Saturday, 11 January 2014

Once again on self-publishing

From time to time I've crossed swords with self-publishers. Just to repeat - my general view is that the editorial, marketing and structural support offered by proper publishers helps. But I would say that, wouldn't I? Five Leaves - as a publisher does not feel threatened by the rise of self-publishing. Let 1000 flowers bloom and all that. But it is - generally - much harder to get self-published books reviewed, stocked in libraries and stocked in bookshops. Of course, that does not stop the occasional self-published writer selling squillions of their books outside the booktrade. Fine. Nor does that mean the Five Leaves Bookshop will never take self-published books, ones that look like proper books, are printed like proper books, are proof-read, edited, designed and written like proper books. I could even give a list of self-published books I think are as good, if not better than mainstream titles.
Unfortunately that rules out a lot of self-published work. Two small examples... a self-published book by someone I know to be a good writer... but he's kinda old fashioned, in that after every full stop he puts in an extra space. Typists used to do that on their typewriters. But not for the last three decades (I used to be a secretary, though not a good one). So my good writer friend self-publishes the book and that extra space, when the text is justified, throws out a lot of bad breaks and words like May, after a full stop, wandering about at the end of a line like it wants to escape. Shame, but any publisher would have picked that up and it makes the book look amateur.
The second is a rather nice woman who came to the bookshop with a rather nice book about a teddy going to Buckingham Palace. Leaving aside that the Bookshop is not likely to stock a book with a front cover of a teddy waving a Union Flag (as opposed to a more acceptable union flag...) we got into discussion about children's books. A short discussion as the woman had never heard of Maurice Sendak or Michael Morpurgo. Now lots of people have never heard of these two, but lots of people are not trying to write or sell children's books.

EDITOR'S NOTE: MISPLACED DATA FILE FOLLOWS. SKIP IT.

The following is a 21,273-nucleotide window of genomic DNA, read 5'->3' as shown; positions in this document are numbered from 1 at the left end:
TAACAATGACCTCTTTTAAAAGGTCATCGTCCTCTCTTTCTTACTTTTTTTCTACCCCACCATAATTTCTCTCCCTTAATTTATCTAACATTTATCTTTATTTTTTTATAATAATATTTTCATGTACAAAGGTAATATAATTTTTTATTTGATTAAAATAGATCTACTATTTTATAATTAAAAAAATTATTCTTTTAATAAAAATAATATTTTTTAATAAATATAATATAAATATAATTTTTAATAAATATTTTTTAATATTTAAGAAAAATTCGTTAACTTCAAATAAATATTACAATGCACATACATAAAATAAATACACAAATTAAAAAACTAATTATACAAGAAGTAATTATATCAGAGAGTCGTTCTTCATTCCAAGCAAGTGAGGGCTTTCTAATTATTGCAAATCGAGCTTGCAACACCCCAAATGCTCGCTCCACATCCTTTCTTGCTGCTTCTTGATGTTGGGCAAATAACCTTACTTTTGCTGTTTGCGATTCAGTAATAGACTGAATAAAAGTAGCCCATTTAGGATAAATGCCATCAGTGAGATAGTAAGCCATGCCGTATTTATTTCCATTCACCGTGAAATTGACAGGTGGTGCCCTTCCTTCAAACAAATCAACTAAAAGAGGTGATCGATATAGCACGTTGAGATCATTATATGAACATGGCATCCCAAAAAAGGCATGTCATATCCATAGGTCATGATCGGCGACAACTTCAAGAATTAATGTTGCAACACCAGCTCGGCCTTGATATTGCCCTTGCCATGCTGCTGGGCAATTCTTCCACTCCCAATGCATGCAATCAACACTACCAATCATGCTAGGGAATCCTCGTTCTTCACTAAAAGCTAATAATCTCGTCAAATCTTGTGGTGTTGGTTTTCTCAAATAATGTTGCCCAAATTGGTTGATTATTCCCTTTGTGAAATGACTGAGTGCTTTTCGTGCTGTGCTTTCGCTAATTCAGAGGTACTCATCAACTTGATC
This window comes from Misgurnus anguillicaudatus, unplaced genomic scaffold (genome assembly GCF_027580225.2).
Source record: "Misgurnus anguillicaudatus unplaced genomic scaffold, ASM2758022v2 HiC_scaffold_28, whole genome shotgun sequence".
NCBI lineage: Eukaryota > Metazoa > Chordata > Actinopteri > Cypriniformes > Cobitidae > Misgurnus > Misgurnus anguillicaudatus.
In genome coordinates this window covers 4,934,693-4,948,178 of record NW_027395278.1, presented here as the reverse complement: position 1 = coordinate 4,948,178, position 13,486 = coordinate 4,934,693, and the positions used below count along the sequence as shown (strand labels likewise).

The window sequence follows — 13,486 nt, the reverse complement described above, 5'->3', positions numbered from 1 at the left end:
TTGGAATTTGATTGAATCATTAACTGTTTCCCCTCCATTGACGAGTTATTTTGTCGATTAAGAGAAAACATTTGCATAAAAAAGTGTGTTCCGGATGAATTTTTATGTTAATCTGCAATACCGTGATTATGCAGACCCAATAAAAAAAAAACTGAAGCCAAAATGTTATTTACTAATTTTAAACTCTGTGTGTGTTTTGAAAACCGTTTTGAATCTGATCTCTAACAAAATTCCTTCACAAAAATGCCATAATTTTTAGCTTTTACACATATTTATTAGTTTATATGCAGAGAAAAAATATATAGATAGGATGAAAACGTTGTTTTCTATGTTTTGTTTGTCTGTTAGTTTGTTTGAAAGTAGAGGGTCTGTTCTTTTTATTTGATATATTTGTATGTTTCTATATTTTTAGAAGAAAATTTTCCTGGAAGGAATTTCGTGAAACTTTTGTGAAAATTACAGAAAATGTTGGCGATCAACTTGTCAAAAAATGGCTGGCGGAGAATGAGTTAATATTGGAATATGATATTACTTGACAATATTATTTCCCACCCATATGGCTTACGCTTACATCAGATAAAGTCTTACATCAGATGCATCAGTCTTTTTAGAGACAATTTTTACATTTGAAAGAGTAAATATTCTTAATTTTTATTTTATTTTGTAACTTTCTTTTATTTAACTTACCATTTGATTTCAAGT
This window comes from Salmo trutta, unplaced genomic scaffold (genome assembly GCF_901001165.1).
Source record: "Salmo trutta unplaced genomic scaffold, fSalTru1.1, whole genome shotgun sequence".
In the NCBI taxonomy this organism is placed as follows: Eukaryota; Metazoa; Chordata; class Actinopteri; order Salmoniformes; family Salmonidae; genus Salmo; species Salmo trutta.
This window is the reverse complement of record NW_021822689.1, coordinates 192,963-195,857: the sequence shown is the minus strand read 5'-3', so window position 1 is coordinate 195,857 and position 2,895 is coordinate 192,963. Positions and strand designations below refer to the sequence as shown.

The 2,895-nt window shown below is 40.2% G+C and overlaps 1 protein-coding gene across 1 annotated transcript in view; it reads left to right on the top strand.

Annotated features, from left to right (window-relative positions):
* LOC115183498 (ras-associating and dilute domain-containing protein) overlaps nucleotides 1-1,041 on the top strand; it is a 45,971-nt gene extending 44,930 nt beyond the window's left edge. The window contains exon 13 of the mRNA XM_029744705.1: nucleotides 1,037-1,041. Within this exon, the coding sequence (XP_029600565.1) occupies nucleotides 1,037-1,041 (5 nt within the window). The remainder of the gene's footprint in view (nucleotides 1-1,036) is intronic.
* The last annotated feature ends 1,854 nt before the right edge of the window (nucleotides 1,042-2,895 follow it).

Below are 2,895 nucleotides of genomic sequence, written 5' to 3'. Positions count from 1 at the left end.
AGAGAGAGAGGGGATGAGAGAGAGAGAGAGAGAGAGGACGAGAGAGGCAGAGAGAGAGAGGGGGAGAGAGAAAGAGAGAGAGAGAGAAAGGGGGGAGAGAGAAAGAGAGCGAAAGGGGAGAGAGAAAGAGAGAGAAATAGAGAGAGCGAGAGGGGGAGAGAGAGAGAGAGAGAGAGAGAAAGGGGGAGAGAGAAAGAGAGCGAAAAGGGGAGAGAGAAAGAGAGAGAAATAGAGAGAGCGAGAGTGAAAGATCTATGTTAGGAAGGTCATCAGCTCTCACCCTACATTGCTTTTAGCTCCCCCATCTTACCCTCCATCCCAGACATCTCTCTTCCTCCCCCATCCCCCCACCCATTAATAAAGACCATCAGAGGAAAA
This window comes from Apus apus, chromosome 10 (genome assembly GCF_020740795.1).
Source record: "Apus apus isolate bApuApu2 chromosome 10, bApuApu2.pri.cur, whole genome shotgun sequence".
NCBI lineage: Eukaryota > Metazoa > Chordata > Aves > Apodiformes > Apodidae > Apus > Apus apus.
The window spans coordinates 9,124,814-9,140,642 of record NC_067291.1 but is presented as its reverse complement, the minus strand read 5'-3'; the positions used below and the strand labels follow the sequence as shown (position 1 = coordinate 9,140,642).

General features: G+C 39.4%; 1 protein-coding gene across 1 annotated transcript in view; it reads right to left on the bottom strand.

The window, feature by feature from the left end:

I was reminded of those who want to write poetry but never read poetry. The equivalent of wanting to be a brain surgeon while skipping doing any medical training.
Until the revolution, our landlord wants to be paid, and our workers would be pleased to get their wages most months (that's a joke, guys) so down at the Bookshop we have to make business decisions. If I think a book won't sell I might stock it, what the hell, but that is a choice. I might like the writer's work or just think the book is so important that SOMEBODY out there might pick it up. But I can't fill the shop with books I don't think will sell or are inappropriate, however much they mean to the self-published author.
Cruel, eh?

1 comment:

Margaret Penfold said...

Swings and Roundabouts. Ross,re spacing after full stops. 20 years ago a young teacher informed me that I was old fashioned to be using single spaces after full stops and that now I had a word processor there was no excuse for me not to be using double spaces. I followed his advice diligently with the result I had to edit out all the second spaces after having my novel accpted by a publisher. I had to replace my double speechmarks for single ones to. I suppose it all saves paper so has to be a good thing.